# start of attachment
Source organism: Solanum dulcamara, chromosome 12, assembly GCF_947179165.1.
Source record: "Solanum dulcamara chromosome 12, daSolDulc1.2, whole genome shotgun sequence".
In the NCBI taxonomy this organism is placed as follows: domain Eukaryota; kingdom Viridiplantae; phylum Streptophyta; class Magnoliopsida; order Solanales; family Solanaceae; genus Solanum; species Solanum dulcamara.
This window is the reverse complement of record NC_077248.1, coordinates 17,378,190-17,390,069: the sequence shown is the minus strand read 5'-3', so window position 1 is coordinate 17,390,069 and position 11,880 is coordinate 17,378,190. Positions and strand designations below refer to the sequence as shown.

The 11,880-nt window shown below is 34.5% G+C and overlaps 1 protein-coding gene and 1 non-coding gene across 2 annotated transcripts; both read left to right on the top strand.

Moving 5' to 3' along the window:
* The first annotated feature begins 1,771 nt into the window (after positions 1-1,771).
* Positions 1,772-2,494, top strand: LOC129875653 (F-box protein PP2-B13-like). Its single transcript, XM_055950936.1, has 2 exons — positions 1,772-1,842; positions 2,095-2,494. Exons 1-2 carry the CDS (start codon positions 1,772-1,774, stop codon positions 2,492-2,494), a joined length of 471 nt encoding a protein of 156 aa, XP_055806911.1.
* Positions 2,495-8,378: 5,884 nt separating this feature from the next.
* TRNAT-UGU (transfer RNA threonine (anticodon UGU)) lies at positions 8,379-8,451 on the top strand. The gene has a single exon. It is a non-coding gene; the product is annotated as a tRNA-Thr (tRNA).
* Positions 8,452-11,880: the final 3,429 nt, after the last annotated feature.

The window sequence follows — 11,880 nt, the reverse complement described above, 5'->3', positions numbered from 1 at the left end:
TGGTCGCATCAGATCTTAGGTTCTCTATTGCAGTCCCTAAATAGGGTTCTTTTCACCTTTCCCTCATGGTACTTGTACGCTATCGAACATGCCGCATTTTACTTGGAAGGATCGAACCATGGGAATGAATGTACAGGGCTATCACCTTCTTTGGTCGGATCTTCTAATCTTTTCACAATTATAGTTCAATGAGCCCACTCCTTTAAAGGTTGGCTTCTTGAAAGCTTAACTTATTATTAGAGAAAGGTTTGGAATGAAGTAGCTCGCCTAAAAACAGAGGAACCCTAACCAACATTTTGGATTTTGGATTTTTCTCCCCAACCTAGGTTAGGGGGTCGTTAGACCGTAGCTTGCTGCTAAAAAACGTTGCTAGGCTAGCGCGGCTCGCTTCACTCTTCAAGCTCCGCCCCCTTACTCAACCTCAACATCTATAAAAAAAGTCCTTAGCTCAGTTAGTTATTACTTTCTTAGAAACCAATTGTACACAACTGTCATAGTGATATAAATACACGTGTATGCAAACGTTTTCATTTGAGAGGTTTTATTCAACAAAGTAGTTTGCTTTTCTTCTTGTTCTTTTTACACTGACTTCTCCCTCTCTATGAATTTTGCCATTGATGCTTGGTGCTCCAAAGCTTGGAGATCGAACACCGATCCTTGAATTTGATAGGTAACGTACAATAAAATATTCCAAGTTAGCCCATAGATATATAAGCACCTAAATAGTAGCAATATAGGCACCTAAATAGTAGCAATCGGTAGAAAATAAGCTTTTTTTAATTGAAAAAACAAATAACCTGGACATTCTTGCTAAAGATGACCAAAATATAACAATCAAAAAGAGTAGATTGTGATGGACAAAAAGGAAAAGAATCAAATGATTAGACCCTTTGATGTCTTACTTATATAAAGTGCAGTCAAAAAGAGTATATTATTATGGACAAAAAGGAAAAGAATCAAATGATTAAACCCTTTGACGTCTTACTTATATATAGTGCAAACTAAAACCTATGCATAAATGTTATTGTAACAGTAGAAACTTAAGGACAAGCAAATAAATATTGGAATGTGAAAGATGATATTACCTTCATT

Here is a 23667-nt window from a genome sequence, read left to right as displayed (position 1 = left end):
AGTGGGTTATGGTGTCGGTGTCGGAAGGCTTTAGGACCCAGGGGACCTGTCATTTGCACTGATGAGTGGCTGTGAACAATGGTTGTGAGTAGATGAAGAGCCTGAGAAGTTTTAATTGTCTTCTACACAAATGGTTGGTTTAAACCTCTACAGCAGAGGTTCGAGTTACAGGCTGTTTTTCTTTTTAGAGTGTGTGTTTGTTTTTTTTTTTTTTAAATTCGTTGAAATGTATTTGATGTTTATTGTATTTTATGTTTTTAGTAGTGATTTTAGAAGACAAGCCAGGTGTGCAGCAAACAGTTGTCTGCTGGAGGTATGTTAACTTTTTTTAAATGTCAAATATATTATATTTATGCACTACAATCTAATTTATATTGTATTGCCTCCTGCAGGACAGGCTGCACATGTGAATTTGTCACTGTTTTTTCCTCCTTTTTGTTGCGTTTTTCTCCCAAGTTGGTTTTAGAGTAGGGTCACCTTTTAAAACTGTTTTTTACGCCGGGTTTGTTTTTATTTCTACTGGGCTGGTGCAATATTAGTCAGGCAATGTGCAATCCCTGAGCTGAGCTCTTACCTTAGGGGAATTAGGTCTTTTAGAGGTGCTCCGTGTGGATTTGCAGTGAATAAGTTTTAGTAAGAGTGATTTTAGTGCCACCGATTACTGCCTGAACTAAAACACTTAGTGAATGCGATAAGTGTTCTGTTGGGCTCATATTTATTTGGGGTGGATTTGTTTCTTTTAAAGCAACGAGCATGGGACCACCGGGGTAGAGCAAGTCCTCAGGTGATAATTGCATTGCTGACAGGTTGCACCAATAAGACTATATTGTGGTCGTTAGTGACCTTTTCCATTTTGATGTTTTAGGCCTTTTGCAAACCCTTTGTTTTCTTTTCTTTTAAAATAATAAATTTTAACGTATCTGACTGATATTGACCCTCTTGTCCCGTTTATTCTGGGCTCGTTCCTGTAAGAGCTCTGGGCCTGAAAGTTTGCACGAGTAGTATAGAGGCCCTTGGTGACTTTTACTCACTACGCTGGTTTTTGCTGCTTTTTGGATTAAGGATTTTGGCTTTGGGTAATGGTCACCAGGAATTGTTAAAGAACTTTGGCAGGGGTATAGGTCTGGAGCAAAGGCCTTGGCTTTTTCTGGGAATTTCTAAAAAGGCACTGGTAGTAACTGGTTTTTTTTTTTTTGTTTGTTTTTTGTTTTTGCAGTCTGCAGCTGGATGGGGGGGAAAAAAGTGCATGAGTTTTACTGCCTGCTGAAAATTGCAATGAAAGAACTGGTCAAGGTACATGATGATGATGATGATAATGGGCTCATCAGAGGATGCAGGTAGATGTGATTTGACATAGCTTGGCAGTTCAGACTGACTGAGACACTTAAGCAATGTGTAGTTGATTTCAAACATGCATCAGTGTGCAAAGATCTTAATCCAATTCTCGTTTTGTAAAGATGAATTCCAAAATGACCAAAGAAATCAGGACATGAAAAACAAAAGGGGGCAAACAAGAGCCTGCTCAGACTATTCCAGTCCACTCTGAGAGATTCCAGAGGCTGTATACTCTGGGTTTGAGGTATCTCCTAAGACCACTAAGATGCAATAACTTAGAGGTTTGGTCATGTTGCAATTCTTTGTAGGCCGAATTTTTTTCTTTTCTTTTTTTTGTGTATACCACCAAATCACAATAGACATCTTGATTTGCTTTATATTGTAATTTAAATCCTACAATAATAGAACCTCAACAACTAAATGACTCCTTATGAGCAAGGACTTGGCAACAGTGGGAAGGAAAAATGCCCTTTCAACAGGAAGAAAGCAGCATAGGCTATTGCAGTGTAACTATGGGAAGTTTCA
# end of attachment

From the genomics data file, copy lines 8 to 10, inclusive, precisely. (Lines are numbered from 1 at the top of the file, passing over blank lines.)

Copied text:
* Positions 1,772-2,494, top strand: LOC129875653 (F-box protein PP2-B13-like). Its single transcript, XM_055950936.1, has 2 exons — positions 1,772-1,842; positions 2,095-2,494. Exons 1-2 carry the CDS (start codon positions 1,772-1,774, stop codon positions 2,492-2,494), a joined length of 471 nt encoding a protein of 156 aa, XP_055806911.1.
* Positions 2,495-8,378: 5,884 nt separating this feature from the next.
* TRNAT-UGU (transfer RNA threonine (anticodon UGU)) lies at positions 8,379-8,451 on the top strand. The gene has a single exon. It is a non-coding gene; the product is annotated as a tRNA-Thr (tRNA).